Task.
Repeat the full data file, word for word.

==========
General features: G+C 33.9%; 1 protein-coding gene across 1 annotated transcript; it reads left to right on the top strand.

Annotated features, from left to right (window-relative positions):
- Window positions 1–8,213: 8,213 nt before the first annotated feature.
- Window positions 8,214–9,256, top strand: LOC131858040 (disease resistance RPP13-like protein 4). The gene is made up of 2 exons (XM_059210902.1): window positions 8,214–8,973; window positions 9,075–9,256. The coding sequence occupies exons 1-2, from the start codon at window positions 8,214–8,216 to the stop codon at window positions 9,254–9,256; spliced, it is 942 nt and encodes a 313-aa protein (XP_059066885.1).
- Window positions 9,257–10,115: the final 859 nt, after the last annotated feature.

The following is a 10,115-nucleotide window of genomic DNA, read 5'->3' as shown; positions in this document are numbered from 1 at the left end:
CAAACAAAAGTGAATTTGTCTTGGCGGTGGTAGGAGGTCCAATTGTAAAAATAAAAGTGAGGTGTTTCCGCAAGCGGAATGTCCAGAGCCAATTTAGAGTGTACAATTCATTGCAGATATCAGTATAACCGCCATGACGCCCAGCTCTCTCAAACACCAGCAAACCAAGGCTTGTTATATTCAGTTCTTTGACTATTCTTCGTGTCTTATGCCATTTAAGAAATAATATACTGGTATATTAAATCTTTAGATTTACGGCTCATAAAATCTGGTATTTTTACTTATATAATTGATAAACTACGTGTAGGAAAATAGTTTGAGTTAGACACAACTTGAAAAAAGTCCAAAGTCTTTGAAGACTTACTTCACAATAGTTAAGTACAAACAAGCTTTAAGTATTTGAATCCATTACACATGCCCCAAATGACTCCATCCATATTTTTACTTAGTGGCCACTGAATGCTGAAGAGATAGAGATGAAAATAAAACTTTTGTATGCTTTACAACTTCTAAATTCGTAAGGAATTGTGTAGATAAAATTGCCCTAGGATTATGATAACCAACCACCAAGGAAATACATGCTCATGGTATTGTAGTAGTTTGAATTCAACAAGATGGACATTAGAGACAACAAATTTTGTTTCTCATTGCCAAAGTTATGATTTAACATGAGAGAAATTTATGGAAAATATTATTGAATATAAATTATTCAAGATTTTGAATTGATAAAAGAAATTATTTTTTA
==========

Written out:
General features: G+C 33.9%; 1 protein-coding gene across 1 annotated transcript; it reads left to right on the top strand.

Annotated features, from left to right (window-relative positions):
- Window positions 1–8,213: 8,213 nt before the first annotated feature.
- Window positions 8,214–9,256, top strand: LOC131858040 (disease resistance RPP13-like protein 4). The gene is made up of 2 exons (XM_059210902.1): window positions 8,214–8,973; window positions 9,075–9,256. The coding sequence occupies exons 1-2, from the start codon at window positions 8,214–8,216 to the stop codon at window positions 9,254–9,256; spliced, it is 942 nt and encodes a 313-aa protein (XP_059066885.1).
- Window positions 9,257–10,115: the final 859 nt, after the last annotated feature.

The following is a 10,115-nucleotide window of genomic DNA, read 5'->3' as shown; positions in this document are numbered from 1 at the left end:
CAAACAAAAGTGAATTTGTCTTGGCGGTGGTAGGAGGTCCAATTGTAAAAATAAAAGTGAGGTGTTTCCGCAAGCGGAATGTCCAGAGCCAATTTAGAGTGTACAATTCATTGCAGATATCAGTATAACCGCCATGACGCCCAGCTCTCTCAAACACCAGCAAACCAAGGCTTGTTATATTCAGTTCTTTGACTATTCTTCGTGTCTTATGCCATTTAAGAAATAATATACTGGTATATTAAATCTTTAGATTTACGGCTCATAAAATCTGGTATTTTTACTTATATAATTGATAAACTACGTGTAGGAAAATAGTTTGAGTTAGACACAACTTGAAAAAAGTCCAAAGTCTTTGAAGACTTACTTCACAATAGTTAAGTACAAACAAGCTTTAAGTATTTGAATCCATTACACATGCCCCAAATGACTCCATCCATATTTTTACTTAGTGGCCACTGAATGCTGAAGAGATAGAGATGAAAATAAAACTTTTGTATGCTTTACAACTTCTAAATTCGTAAGGAATTGTGTAGATAAAATTGCCCTAGGATTATGATAACCAACCACCAAGGAAATACATGCTCATGGTATTGTAGTAGTTTGAATTCAACAAGATGGACATTAGAGACAACAAATTTTGTTTCTCATTGCCAAAGTTATGATTTAACATGAGAGAAATTTATGGAAAATATTATTGAATATAAATTATTCAAGATTTTGAATTGATAAAAGAAATTATTTTTTA